Vincent’s prognosis, back from clinic

We made the trip to the clinic this morning. I decided not to do the subcut yet and thought I’d do it after the visit.

However, the vet found Vincent severely dehydrated and the subcut had to be done immediately at the clinic. It was 300ml too, due to the severe dehydration.

Vincent’s muscle wastage is also very severe.

He was given his second Darbepoetin jab and the B12 jab.

A urine sample was taken by expressing his bladder and his proteinurea is extremely high. This comes as no surprise as evidenced by the severe muscle loss. Despite eating protein, I guess practically all the protein is leaking out.

A blood test was done to determine his PCV and it was very low at 11%. Last week it was at 15%. This means that the first Darbepoetin jab did not work. Vincent is very anaemic now and this is why he very lethargic.

His phosphate level is also high, and so is the urea (due to the dehydration) but the creatinine level is “okay” at 224. Despite being CKD, Vincent’s creatinine level had never been alarming.

The vet checked Vincent’s mouth and most of his ulcers have healed though not entirely. However, he has two rotten teeth and the bone is exposed. These must have been causing him pain. Unfortunately, the teeth cannot be removed without sedation and there is no way Vincent can be sedated.

Vincent only weighed 2.3kg today. He was 2.9kg about 10 days ago when he was hospitalised. This is a very significant weight loss.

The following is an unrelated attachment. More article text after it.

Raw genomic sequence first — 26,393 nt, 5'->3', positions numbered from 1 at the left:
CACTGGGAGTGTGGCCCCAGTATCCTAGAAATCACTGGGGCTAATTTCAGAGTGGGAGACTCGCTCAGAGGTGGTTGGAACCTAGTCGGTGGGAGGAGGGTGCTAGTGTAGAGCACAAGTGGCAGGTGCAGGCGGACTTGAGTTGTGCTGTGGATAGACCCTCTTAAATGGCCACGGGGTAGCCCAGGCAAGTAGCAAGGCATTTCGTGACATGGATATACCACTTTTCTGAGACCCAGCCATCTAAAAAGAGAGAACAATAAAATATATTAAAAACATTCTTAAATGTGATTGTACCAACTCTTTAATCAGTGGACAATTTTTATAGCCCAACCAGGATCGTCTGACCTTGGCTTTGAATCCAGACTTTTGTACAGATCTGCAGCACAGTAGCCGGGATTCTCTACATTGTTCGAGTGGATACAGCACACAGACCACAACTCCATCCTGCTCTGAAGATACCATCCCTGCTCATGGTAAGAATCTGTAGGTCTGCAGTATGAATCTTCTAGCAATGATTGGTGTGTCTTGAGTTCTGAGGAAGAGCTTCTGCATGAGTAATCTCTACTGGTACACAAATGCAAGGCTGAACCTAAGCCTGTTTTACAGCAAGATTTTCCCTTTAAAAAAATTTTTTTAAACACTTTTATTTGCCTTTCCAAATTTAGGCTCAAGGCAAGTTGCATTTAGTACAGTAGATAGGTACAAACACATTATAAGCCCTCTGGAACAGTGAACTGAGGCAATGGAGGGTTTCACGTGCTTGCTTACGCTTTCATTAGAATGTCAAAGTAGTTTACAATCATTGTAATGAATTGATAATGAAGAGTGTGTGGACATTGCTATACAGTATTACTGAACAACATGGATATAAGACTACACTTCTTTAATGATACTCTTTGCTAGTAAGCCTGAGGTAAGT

The prognosis is very poor.

Of course we already know this, judging from the massive muscle wastage and the clinical signs, especially the lethargy.

The vet already did not expect Vincent to last through last Saturday. We know it isn’t good.

I asked the vet to please feed the 1/4 tablet of Fortekor and 1/4 tablet of Alucid (to control the phosphate).

Kidney disease is such a debilitating ailment, both for the patient and the caregiver. It takes a tremendous emotional toll on the human caregiver, because we “know” so much and have access to so much information.

We bought some chicken from a nearby coffeeshop.

When we came home, Vincent knew there was food for him, so he came in excitedly to the kitchen to wait for it.

He ate the chicken quite happily.

He is now resting in the bathroom.

Life is so imperfect and merciless at times. But that’s just the way it is and we have to cope as best we can.

2 comments to Vincent’s prognosis, back from clinic

  • Lay Cheng

    Dear Dr Chan,
    I’ve been following your postings on Vincent lately – one thing I can say is that he is trying to cope with his condition and he is definitely happier (without the cone & tube) and this wouldn’t be possible without you. Tough times don’t last but tough people do. Rest when you can and give it your all to the very last.